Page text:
Making Bathroom Accessible

Curated by
Whitney Bailey
Content via Accessible University
Accessible University
Curated by
Whitney Bailey

Remodeling your home to make it wheelchair accessible can be quite time consuming. Before diving into the project one has to ensure that adequate research has been done on the types of modifications needed for your home. Accessible University provides a detailed list (room by room) of modifications that can improve accessibility in your home.

Bathrooms can require many modifications for accessibility including the shower, sink, toilet, and doorways. It is important to make sure there is enough space within the bathroom when planning for these modifications.


The shower can be the most challenging accessibility feature due to the threshold to the tub and/or shower. The solution to this problem depends on the individual’s ability to transfer whether independently or with a caregiver. It is best to consult with an occupational therapist to determine what modifications will work best for you. The typical arrangements are a roll in shower space or a wet room.

Roll In/Transfer Shower Space

roll in shower

The optimal shower space is 60”x60”, but the size of space can differ depending on your ability to transfer. There should be a 5'x5' turning space outside the shower threshold, which can include shower space as well.

If there is not enough space available, a standard tub 30”x60” in size may be enough. However, make sure there is another 6” of adjacent space to accommodate any necessary equipment. If you are transferring independently a 36”x36” minimum enclosure can possibly work if you use a permanent shower seat and grab bars placed at the appropriate height.

Wet Room

A wet room is a room with no thresholds where everything can safely get wet.

“A wet room has two main advantages: a wheelchair user can move freely throughout the space, and a fully accessible shower space can be created using a much smaller square footage.”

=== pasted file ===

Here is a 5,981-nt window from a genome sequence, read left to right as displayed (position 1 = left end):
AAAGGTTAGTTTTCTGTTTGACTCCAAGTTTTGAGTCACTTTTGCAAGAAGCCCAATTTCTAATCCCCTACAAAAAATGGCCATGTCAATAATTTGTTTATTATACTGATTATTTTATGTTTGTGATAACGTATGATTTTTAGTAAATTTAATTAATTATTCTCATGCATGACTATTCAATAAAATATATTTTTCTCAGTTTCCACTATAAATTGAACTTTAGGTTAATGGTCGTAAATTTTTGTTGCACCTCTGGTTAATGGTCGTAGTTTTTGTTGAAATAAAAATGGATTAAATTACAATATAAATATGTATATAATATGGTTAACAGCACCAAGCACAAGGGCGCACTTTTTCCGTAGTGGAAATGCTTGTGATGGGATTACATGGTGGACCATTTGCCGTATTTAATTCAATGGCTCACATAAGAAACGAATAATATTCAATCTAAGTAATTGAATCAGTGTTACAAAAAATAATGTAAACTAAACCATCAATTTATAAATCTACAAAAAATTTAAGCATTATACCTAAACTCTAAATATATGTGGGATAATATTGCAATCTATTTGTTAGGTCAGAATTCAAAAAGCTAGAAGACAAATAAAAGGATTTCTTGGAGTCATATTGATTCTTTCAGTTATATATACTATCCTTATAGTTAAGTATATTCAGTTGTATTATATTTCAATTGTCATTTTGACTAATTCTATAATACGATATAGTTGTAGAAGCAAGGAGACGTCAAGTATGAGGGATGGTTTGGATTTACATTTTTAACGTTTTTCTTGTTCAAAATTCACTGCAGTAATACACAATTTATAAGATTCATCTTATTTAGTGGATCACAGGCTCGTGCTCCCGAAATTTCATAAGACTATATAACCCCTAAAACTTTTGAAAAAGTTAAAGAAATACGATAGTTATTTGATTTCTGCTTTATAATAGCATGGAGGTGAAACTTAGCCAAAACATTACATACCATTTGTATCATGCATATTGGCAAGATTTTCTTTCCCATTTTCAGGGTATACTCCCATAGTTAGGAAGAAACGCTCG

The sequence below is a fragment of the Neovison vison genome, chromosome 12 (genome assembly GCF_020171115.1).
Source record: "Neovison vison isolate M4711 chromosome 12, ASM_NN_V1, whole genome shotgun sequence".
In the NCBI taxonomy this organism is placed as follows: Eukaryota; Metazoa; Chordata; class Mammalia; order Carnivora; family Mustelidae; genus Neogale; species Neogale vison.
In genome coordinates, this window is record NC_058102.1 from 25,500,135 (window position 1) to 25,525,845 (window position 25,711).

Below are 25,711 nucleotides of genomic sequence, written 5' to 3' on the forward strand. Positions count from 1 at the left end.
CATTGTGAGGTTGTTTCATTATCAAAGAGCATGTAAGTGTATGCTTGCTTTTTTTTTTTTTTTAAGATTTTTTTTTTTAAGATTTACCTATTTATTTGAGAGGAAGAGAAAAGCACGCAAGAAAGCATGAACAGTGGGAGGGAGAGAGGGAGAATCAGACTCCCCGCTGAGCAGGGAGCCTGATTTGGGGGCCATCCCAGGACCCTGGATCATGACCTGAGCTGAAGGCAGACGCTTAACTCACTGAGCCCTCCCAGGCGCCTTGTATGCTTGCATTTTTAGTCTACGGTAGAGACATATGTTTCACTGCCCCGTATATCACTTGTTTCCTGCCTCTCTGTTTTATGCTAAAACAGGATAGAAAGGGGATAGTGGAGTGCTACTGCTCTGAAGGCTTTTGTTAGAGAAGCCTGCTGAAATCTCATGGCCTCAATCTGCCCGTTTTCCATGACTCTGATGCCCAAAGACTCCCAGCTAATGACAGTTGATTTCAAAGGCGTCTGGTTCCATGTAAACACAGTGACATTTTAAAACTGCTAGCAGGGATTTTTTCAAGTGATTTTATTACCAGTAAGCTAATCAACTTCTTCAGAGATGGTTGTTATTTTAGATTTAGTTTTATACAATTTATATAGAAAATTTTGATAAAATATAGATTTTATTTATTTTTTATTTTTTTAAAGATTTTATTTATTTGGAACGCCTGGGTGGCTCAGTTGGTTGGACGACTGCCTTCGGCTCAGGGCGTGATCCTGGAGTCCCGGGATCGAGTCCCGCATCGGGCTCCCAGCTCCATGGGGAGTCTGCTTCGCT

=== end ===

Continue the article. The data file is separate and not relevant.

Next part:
picture of wet room

Some of Accessible University’s suggestions for a wet room are:

Floors that are sloped downward at a ratio of ⅛” per foot of floor space.

HVAC systems must be moved off the floor and have water resistant covers.

Switches and receptacles must be placed beyond a 3’11” spray zone from the water source. Coverings for switches should be exterior grade (water resistant).

Shower hardware such as a telescoping shower head attached to a vertical slide bar featuring single lever temperature and flow control is ideal for accessibility. A 59” hose is recommended. Grab bars are also recommended as an accessibility modification. A occupational therapist can assist with determining the correct height and placement of the bar as what works best for the individual.


accessible doorway

Interior doors with 36” of clearance for the doorway works best for the bathroom. Accessible University suggests pocket or barn doors as opposed to traditional doors since bathroom doors usually open up into hallways.


picture of sink

Accessible University states that a sink should be 6” deep and mounted 34” high for optimal accessibility. Roll under sinks should be at least 29” high and 36” wide. However, an individual can request different measurements as dimensions will vary from person to person.


toilet set up with grab bars

Toilet accessibility will vary based on the individual’s needs. When choosing a toilet, take into consideration the height of the toilet and whether or not a commode chair is required.

A few general modifications listed by Accessible University for toilet area:

Toilets can be installed to feature 36”-39” transfer space to the side of the toilet.

There should be a minimum of 30” clearance and an adjacent 5’x5’ turning circle for positioning in front of toilet.

The centreline of the toilet must be 18” from any adjacent wall to allow for grab bar-mounting.

Be sure to check out the full article for more in-depth details. Share this story with someone who is remodeling a home to be wheelchair accessible!

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